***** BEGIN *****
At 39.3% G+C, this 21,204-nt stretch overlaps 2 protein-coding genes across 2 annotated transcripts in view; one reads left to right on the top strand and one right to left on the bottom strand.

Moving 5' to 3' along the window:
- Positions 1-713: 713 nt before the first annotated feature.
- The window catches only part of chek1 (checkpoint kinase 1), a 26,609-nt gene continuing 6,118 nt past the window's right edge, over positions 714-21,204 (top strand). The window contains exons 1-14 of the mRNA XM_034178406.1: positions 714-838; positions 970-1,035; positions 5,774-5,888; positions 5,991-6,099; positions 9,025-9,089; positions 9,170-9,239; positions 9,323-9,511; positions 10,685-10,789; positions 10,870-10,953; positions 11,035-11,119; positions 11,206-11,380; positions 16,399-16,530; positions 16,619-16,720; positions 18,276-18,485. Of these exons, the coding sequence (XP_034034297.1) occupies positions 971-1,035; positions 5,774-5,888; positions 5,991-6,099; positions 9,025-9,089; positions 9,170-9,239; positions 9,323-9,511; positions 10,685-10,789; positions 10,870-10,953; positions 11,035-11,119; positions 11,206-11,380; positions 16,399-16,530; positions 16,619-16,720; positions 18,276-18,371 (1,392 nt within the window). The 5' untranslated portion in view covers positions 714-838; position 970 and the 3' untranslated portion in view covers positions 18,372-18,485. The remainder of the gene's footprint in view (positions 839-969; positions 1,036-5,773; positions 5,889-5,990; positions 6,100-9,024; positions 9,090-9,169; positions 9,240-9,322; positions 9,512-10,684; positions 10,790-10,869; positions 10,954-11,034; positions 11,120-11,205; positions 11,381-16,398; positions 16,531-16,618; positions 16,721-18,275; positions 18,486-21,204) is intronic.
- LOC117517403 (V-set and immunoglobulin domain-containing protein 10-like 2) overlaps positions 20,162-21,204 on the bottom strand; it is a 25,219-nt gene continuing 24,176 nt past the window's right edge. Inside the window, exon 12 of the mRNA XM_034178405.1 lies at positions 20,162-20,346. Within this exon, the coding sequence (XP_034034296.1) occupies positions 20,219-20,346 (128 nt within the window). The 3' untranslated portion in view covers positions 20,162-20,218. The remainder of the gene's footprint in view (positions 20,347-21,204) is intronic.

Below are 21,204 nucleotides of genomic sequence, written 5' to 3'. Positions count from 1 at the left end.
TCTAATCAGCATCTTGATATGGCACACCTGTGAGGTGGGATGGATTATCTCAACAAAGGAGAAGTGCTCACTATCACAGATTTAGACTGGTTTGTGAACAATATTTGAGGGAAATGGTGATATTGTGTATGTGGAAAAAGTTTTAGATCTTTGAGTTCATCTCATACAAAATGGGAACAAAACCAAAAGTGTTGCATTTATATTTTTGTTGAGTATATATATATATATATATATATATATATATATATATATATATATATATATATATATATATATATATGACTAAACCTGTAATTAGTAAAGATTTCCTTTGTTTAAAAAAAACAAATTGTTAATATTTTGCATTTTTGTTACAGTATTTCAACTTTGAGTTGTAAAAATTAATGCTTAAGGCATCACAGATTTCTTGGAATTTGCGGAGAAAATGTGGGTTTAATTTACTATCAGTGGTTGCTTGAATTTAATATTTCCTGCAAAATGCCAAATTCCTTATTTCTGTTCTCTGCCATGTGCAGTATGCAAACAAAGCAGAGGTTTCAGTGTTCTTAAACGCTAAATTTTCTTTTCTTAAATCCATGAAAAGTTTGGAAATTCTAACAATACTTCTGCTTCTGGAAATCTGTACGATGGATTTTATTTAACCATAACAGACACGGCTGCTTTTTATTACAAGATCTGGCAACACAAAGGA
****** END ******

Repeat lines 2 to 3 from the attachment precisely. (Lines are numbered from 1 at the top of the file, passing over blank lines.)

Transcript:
Moving 5' to 3' along the window:
- Positions 1-713: 713 nt before the first annotated feature.